Beyond Knowing

Everyone carries a story of experiences that shape and record memory, impact thought and actions, stretch through the awe-filled and awful, slip past the tender and terrifying into the realm of what is real and purposeful. From there, we live out the promise each dawn brings, interweaving the narratives and creating lives and families, friendships and communities. There, in the simplicity of sharing a tapestry, human life finds purpose and meaning in love in all its various forms. Love of partners and falling in love, being in love, love for children and friends and neighbors is sourced in true presence to one another. On this feast, the Solemnity of the Holy Body and Blood of Christ, that Presence is celebrated.

Life is short, and packed with choices and decisions, actions and consequences, causes and effects. It runs wildly through calendar years and slips through decades. The conscious awareness of what is actually happening is dulled by the very busy-ness of it. And yet, love is the underlying theme of all that. Love is framed by the presence of one to another, by the interplay of conversation and partnership, by the commitment to common challenges and continual change. Love allows for the inevitable failures, for the flaws and faults of others, for the disappointments and heartbreak of loss and destruction. Love counters the brokenness with unconditional acceptance and the courage of trust and the strength to move forward. Love is daring to remain present amid the complexity of the narrative.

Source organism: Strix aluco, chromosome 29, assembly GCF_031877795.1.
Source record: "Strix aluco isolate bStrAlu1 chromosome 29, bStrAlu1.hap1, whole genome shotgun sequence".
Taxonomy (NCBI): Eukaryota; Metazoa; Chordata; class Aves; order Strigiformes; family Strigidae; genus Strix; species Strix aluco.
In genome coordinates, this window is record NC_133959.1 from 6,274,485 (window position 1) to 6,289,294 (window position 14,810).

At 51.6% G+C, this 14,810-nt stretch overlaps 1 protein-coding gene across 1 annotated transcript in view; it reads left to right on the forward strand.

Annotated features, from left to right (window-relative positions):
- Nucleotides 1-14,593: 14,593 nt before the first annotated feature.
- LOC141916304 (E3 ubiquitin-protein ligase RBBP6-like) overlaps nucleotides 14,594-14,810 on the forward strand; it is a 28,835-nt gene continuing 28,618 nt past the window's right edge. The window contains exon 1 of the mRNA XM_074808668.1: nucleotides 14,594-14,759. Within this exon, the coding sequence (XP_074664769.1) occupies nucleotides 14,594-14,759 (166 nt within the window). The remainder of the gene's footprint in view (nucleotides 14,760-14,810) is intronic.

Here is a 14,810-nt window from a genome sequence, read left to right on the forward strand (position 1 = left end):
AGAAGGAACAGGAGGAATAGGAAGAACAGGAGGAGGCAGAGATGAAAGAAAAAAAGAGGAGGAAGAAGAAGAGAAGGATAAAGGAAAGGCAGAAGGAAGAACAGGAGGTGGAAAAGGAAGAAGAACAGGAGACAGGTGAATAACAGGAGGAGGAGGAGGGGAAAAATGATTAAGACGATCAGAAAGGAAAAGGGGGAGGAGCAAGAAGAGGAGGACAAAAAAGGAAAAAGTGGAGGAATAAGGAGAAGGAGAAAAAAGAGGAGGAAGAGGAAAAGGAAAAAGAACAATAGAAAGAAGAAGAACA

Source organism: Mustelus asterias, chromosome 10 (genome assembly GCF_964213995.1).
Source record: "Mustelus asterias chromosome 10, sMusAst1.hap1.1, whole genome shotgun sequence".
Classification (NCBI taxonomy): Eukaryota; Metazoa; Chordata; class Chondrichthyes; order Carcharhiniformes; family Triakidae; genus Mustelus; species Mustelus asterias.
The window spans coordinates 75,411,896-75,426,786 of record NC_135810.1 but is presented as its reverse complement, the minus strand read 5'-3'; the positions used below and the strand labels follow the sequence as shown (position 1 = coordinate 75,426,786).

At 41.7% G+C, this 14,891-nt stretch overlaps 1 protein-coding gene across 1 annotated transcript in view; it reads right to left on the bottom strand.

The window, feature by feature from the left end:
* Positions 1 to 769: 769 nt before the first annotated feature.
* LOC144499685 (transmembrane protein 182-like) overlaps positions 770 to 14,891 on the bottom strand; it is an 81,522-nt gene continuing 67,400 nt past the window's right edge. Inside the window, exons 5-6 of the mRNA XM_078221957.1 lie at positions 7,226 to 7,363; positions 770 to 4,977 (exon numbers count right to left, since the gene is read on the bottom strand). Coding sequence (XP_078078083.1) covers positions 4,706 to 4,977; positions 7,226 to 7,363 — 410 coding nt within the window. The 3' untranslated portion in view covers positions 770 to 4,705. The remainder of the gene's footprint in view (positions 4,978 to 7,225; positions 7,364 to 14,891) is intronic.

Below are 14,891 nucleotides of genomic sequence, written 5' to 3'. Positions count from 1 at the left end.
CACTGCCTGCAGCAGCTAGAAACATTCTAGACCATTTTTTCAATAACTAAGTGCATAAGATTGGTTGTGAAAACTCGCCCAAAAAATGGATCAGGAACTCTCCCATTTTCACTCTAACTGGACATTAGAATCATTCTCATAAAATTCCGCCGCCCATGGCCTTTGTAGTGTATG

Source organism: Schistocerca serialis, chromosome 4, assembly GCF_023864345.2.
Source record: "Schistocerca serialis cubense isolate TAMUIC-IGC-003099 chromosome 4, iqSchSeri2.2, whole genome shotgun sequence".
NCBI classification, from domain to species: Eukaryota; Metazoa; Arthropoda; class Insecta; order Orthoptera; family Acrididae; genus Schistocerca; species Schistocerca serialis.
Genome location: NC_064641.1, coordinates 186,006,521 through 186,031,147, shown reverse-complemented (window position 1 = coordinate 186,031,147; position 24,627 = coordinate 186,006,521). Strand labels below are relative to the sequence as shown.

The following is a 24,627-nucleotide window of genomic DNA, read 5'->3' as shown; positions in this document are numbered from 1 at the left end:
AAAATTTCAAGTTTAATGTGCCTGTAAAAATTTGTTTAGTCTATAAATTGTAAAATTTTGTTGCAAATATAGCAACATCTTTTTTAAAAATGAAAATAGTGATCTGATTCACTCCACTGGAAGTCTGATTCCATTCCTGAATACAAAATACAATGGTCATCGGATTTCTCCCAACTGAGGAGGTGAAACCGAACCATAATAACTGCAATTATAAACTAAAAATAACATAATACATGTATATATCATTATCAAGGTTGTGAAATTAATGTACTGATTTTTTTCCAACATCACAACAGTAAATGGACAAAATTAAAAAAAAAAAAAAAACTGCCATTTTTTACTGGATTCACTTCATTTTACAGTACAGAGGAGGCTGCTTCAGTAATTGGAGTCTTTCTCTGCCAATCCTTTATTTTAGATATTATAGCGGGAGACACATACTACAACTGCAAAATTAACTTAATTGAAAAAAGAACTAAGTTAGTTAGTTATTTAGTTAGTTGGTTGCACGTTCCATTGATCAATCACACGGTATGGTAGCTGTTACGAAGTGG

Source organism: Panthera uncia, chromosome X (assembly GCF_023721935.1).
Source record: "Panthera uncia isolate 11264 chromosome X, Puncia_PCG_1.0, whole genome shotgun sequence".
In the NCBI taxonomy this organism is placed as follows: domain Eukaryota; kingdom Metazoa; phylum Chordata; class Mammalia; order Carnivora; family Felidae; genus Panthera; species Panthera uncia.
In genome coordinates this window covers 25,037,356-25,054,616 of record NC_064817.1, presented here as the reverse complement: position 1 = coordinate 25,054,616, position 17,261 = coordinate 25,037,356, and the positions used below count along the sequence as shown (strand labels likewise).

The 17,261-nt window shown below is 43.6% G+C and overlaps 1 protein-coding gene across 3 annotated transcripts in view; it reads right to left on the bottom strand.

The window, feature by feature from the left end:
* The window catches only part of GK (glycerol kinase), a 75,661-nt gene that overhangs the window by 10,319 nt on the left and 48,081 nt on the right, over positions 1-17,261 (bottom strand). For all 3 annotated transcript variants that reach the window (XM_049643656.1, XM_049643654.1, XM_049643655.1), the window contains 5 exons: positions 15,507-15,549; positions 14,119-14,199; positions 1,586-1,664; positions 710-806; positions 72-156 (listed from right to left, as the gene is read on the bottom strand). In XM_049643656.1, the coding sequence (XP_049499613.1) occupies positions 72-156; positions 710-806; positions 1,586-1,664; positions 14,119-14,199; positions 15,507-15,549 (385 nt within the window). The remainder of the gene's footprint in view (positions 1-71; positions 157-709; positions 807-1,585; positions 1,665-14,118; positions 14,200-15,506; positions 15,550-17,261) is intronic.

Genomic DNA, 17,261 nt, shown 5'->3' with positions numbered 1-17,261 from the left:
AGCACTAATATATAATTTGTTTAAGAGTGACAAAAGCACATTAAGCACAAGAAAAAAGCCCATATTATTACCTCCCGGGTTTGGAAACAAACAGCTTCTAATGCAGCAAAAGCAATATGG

Today, in this feast, that very truth is captured. It rests there in the Marks’s Gospel, sometimes overlooked as “the institution of the Eucharist”. It is so much more than that! The words define that sense of Presence.

While they were eating,
he took bread, said the blessing,
broke it, gave it to them, and said,
“Take it; this is my body.”
Then he took a cup, gave thanks, and gave it to them,
and they all drank from it.
He said to them,
“This is my blood of the covenant,
which will be shed for many.
Amen, I say to you,
I shall not drink again the fruit of the vine
until the day when I drink it new in the kingdom of God.”
Then, after singing a hymn,
they went out to the Mount of Olives.

The Eucharist is the Presence of God to each one in the flowing streams of our human stories, through the tsunamis and the earthquakes, the gentle sunrises and the splendor of sunsets: always there, always waiting. In spite of our stories, our choices and failings, always there. In the rich drama of human relationships, there is this amazing quieting gift of Presence in the Eucharist. There is no blame, no accusation, no hurt and no joy, no connection or happiness that does not find the resonance of Presence in the Eucharist. This is Emmanuel-God-with-us. Realizing this Presence gives us the ultimate model of unconditional love. More importantly, the Presence reminds us that in spite of what may seem unlikely or even impossible, we are loved beyond all knowing.


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